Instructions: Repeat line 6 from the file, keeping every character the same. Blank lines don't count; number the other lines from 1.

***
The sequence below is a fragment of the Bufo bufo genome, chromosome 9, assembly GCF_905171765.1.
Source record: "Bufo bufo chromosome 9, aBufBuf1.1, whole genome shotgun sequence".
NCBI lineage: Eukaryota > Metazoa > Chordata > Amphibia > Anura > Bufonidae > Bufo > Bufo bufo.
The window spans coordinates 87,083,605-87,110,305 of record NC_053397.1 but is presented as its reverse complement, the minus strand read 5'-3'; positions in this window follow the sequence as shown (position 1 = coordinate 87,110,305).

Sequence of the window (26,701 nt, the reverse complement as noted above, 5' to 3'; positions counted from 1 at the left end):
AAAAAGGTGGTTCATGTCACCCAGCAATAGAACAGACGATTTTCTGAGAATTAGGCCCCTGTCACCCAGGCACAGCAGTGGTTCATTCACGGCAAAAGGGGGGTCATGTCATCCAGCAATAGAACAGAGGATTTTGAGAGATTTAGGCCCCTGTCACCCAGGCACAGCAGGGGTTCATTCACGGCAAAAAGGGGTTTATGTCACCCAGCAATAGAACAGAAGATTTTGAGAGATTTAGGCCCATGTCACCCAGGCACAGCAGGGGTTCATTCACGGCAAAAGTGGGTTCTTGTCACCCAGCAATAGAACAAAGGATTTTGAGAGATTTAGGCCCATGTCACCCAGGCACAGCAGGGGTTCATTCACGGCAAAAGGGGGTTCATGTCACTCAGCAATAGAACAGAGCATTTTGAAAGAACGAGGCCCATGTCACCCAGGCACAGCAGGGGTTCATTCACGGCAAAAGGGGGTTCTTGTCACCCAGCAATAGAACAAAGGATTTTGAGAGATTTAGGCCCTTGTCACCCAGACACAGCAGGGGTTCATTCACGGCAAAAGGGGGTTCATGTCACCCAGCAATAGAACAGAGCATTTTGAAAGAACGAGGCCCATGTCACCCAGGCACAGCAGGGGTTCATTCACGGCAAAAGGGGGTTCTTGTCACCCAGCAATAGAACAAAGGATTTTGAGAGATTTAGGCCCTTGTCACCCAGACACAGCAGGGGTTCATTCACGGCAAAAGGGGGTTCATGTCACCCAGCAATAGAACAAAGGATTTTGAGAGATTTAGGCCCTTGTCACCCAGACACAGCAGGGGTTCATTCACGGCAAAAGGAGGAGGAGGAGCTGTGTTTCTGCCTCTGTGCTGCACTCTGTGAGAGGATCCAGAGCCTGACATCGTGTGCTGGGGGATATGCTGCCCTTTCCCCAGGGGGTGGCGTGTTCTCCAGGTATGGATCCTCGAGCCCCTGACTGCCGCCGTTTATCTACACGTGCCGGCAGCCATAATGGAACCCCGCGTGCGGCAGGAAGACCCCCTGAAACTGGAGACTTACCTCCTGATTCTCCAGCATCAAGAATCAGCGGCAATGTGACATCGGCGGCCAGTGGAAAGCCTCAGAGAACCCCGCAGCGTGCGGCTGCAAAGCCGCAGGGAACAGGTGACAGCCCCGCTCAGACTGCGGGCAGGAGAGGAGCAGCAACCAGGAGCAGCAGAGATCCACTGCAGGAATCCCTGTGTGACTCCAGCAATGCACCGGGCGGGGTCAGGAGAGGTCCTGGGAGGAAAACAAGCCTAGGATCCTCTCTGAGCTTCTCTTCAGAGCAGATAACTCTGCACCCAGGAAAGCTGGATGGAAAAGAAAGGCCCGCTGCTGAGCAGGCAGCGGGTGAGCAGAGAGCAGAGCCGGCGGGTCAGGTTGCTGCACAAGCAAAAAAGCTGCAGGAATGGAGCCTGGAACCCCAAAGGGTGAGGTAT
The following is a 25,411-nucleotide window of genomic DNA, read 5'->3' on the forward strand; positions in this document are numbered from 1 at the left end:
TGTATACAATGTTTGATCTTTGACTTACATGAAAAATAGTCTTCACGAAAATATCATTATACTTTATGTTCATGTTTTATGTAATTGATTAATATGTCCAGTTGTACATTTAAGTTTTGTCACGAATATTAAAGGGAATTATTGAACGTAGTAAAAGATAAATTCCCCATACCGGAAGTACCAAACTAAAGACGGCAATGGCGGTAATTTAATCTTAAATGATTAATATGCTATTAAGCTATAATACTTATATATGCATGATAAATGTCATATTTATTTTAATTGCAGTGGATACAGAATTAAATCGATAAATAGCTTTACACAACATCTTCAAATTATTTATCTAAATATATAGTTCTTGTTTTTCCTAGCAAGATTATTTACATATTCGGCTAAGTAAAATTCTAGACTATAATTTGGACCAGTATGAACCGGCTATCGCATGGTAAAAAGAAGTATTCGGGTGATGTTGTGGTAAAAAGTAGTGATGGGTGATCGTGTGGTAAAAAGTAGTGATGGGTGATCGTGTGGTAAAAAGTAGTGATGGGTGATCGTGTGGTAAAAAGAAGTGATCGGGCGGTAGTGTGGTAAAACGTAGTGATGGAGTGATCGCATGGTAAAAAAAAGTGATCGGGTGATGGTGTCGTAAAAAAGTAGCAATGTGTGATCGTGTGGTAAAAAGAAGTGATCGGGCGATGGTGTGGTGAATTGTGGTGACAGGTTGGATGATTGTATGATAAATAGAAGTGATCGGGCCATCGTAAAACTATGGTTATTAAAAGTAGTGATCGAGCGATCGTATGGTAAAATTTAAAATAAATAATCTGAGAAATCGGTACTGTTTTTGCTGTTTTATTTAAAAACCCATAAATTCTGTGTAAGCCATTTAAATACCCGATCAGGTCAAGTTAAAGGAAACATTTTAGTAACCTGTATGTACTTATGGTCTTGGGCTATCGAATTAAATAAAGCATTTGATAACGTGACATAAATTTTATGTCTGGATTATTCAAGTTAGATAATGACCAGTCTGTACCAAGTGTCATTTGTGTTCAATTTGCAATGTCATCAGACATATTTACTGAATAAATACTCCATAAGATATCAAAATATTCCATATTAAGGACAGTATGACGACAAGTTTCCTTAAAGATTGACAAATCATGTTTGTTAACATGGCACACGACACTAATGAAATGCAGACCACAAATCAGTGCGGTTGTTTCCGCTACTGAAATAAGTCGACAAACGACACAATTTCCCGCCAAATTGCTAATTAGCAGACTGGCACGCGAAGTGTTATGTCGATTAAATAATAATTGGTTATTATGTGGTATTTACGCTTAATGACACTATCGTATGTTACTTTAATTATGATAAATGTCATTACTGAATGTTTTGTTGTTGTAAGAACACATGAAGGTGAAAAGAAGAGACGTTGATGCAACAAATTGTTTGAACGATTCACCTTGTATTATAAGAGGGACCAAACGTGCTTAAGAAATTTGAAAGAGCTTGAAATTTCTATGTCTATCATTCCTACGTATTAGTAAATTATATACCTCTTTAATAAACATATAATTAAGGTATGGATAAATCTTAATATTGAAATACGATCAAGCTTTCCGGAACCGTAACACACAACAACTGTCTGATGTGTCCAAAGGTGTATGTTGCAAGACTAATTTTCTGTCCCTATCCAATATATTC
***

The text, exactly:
AAAAAGGTGGTTCATGTCACCCAGCAATAGAACAGACGATTTTCTGAGAATTAGGCCCCTGTCACCCAGGCACAGCAGTGGTTCATTCACGGCAAAAGGGGGGTCATGTCATCCAGCAATAGAACAGAGGATTTTGAGAGATTTAGGCCCCTGTCACCCAGGCACAGCAGGGGTTCATTCACGGCAAAAAGGGGTTTATGTCACCCAGCAATAGAACAGAAGATTTTGAGAGATTTAGGCCCATGTCACCCAGGCACAGCAGGGGTTCATTCACGGCAAAAGTGGGTTCTTGTCACCCAGCAATAGAACAAAGGATTTTGAGAGATTTAGGCCCATGTCACCCAGGCACAGCAGGGGTTCATTCACGGCAAAAGGGGGTTCATGTCACTCAGCAATAGAACAGAGCATTTTGAAAGAACGAGGCCCATGTCACCCAGGCACAGCAGGGGTTCATTCACGGCAAAAGGGGGTTCTTGTCACCCAGCAATAGAACAAAGGATTTTGAGAGATTTAGGCCCTTGTCACCCAGACACAGCAGGGGTTCATTCACGGCAAAAGGGGGTTCATGTCACCCAGCAATAGAACAGAGCATTTTGAAAGAACGAGGCCCATGTCACCCAGGCACAGCAGGGGTTCATTCACGGCAAAAGGGGGTTCTTGTCACCCAGCAATAGAACAAAGGATTTTGAGAGATTTAGGCCCTTGTCACCCAGACACAGCAGGGGTTCATTCACGGCAAAAGGGGGTTCATGTCACCCAGCAATAGAACAAAGGATTTTGAGAGATTTAGGCCCTTGTCACCCAGACACAGCAGGGGTTCATTCACGGCAAAAGGAGGAGGAGGAGCTGTGTTTCTGCCTCTGTGCTGCACTCTGTGAGAGGATCCAGAGCCTGACATCGTGTGCTGGGGGATATGCTGCCCTTTCCCCAGGGGGTGGCGTGTTCTCCAGGTATGGATCCTCGAGCCCCTGACTGCCGCCGTTTATCTACACGTGCCGGCAGCCATAATGGAACCCCGCGTGCGGCAGGAAGACCCCCTGAAACTGGAGACTTACCTCCTGATTCTCCAGCATCAAGAATCAGCGGCAATGTGACATCGGCGGCCAGTGGAAAGCCTCAGAGAACCCCGCAGCGTGCGGCTGCAAAGCCGCAGGGAACAGGTGACAGCCCCGCTCAGACTGCGGGCAGGAGAGGAGCAGCAACCAGGAGCAGCAGAGATCCACTGCAGGAATCCCTGTGTGACTCCAGCAATGCACCGGGCGGGGTCAGGAGAGGTCCTGGGAGGAAAACAAGCCTAGGATCCTCTCTGAGCTTCTCTTCAGAGCAGATAACTCTGCACCCAGGAAAGCTGGATGGAAAAGAAAGGCCCGCTGCTGAGCAGGCAGCGGGTGAGCAGAGAGCAGAGCCGGCGGGTCAGGTTGCTGCACAAGCAAAAAAGCTGCAGGAATGGAGCCTGGAACCCCAAAGGGTGAGGTAT